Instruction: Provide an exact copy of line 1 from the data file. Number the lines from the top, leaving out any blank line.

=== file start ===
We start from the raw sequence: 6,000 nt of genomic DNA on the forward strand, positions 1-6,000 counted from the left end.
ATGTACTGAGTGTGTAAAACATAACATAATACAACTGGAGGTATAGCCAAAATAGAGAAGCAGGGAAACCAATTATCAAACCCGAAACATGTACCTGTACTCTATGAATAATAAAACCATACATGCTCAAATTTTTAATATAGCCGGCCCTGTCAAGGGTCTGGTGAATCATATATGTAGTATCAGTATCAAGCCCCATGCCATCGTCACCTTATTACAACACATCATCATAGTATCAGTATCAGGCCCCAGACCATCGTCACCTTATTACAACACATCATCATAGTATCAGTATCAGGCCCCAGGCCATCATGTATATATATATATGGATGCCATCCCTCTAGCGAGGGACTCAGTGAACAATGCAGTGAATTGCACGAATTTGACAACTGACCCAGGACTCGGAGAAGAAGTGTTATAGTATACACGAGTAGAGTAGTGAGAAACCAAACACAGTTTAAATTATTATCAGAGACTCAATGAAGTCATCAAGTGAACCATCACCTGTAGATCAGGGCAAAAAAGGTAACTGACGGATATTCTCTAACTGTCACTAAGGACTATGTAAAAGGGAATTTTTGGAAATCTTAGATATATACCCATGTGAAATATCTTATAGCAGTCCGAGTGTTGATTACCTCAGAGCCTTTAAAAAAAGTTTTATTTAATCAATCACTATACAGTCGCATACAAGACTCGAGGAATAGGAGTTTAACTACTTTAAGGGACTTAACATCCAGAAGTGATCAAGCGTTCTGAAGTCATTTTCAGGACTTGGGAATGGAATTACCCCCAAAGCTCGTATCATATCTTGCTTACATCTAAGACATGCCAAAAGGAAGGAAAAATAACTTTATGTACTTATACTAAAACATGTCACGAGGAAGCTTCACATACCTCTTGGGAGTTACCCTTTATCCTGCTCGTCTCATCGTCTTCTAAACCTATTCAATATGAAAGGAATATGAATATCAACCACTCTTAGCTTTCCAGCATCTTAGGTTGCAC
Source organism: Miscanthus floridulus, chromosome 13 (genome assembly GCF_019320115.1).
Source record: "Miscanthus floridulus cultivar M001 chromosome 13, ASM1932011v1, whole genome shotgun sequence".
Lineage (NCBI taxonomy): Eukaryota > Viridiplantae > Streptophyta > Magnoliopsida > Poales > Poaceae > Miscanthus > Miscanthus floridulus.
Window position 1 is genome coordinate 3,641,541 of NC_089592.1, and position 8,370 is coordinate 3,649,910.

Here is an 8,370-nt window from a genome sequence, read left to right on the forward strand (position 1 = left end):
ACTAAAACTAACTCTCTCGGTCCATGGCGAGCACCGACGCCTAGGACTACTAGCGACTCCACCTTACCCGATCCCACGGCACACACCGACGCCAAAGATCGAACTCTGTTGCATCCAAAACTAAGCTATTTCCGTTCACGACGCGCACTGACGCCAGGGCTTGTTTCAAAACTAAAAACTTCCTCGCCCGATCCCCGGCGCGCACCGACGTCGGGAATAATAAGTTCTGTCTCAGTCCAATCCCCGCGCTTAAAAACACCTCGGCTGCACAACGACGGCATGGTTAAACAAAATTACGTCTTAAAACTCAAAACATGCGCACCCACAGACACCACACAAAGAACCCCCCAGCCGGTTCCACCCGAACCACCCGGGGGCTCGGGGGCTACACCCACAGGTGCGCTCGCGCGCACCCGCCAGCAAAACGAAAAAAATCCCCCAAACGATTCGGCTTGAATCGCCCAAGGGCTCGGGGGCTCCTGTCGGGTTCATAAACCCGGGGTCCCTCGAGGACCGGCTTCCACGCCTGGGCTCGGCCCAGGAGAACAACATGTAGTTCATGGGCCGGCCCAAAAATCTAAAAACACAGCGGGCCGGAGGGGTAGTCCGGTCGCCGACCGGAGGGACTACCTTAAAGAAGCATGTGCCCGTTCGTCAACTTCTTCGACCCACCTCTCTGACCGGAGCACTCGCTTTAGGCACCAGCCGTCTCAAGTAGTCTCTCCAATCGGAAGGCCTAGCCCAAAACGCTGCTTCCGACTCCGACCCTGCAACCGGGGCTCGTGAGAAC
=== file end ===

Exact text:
We start from the raw sequence: 6,000 nt of genomic DNA on the forward strand, positions 1-6,000 counted from the left end.